On the opposite side is the AMA which is pushing congress for a 2 year delay to ICD-10. Modern Healthcare just published a story that the ICD-10 delay bill was “dead on arrival.” However, that seemed like a link bait headline. When you read the actual story, they suggest that the ICD-10 bill might be dead when it comes to the lame duck session of congress (now through the end of the year). However, it doesn’t address whether congress will choose to incorporate another ICD-10 delay into the SGR fix in 2015 like they did in 2014. That story is still waiting to be played out.

The real problem with all of this is a topic that we’ve discussed over and over here on EMR and EHR. It applied to meaningful use and EHR certification and now it applies just as well to the implementation of ICD-10. No doubt there are proponents and opponents on each side of the ICD-10 debate. Personally, I’ve seen both arguments and I think both sides have an interesting case to make. I don’t think the decision is as clear cut as either sides makes it out to be. If you delay ICD-10 many organizations will be hurt. If you move forward with ICD-10 many organizations will be hurt.

Uncertainty around ICD-10 is the real problem.

What’s worse than going ahead with ICD-10? Uncertainty about whether ICD-10 is going forward or not. What’s worse than delaying ICD-10? Uncertainty about whether ICD-10 is going forward or not. ICD-10 uncertainty is costing healthcare much more than either an ICD-10 delay or a hard and fast ICD-10 go live date.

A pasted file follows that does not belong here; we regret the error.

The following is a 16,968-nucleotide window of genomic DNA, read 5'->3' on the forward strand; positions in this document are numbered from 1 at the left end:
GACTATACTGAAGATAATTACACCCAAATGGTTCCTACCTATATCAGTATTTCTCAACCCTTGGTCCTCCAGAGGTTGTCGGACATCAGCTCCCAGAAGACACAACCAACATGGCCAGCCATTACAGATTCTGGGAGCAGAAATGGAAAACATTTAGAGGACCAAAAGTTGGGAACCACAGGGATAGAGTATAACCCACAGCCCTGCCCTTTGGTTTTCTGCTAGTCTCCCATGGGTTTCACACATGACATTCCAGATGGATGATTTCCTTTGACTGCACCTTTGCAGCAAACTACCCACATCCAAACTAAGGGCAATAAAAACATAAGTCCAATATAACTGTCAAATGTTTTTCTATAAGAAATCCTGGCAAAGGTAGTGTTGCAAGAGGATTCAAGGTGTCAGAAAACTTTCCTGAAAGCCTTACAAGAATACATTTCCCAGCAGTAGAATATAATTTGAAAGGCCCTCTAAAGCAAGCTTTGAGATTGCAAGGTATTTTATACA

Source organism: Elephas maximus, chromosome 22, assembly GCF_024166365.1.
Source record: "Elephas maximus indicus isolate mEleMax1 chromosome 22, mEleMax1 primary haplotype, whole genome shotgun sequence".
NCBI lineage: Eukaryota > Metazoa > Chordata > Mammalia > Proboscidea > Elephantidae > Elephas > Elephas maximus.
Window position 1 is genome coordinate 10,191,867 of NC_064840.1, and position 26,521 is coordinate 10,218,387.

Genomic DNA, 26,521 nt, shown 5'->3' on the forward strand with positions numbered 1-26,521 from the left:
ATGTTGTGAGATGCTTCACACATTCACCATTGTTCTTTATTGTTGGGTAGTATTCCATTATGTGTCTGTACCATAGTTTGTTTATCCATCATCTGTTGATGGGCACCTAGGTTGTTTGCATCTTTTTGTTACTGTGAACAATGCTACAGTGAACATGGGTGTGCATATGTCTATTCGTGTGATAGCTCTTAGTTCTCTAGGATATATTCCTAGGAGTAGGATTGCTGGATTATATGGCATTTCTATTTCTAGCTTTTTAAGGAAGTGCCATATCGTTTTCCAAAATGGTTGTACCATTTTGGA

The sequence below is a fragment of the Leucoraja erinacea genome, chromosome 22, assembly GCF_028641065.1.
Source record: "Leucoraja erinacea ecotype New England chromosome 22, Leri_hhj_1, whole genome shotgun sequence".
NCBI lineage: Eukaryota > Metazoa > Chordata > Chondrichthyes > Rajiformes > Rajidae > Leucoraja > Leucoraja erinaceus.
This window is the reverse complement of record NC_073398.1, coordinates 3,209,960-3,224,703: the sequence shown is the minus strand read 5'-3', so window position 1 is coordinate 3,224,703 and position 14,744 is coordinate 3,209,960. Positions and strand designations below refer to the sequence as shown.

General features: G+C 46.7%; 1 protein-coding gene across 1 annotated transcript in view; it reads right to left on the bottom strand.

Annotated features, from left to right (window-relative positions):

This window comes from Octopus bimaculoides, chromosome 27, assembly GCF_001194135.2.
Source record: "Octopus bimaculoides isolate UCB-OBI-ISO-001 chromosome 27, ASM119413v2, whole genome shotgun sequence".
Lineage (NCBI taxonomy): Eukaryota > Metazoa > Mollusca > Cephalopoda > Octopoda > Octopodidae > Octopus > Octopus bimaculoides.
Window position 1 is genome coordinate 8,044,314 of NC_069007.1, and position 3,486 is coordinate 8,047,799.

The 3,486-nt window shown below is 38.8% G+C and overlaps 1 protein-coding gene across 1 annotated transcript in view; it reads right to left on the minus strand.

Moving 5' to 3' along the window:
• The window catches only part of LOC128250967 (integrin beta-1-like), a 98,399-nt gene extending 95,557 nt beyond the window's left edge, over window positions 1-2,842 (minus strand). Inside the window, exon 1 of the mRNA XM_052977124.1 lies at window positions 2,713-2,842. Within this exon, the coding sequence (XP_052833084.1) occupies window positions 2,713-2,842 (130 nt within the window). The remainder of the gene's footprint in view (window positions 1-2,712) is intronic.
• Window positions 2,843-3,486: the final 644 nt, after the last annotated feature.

The US government (yes, that includes all parts of the US government) needs to make a firm decision on whether ICD-10 should be implemented or not. If ICD-10 is going to be the US medical coding future, then we should bite the bullet and implement ICD-10 on schedule. Another delay won’t improve that implementation. If ICD-10 is not of value, then let’s offer some certainty and do away with it completely. Either way, the certainty will be more valuable than our current state of uncertainty.

I’ll admit that I’m not an expert on DC politics. However, I’ve wondered if there’s something the US government could do that would provide this certainty. In 2014, CMS had done everything they could do to provide that certainty. It turns out, they didn’t have the power to make such a promise. Congress undercut them and they got left with egg on their face.

Could Congress pass a bill that would either set the ICD-10 implementation in stone or banish ICD-10 forever? Would that provide healthcare organizations the certainty they need to plan for ICD-10? Or would they just be afraid that the President would do some executive order to delay ICD-10 again? Is there anything that can be done to communicate a clear message on ICD-10’s future?

My gut tells me that if ICD-10 isn’t delayed in the SGR Fix bill next year, then ICD-10 will probably go forward. You’ll notice that probably was the best I could say. Can anyone offer more certainty on the future of ICD-10? I don’t think they can and that’s the problem.

What I do know is that ICD-10 uncertainty is costing healthcare a lot!

ICD-10 Ebola Infographic

Posted on October 21, 2014 I Written By

John Lynn is the Founder of the HealthcareScene.com blog network which currently consists of 10 blogs containing over 8000 articles with John having written over 4000 of the articles himself. These EMR and Healthcare IT related articles have been viewed over 16 million times. John also manages Healthcare IT Central and Healthcare IT Today, the leading career Health IT job board and blog. John is co-founder of InfluentialNetworks.com and Physia.com. John is highly involved in social media, and in addition to his blogs can also be found on Twitter: @techguy and @ehrandhit and LinkedIn.

In my post on funny ICD-10 codes ruining the ICD-10 brand, I briefly commented how there’s no ICD-9 code for Ebola, but that there is one for ICD-10.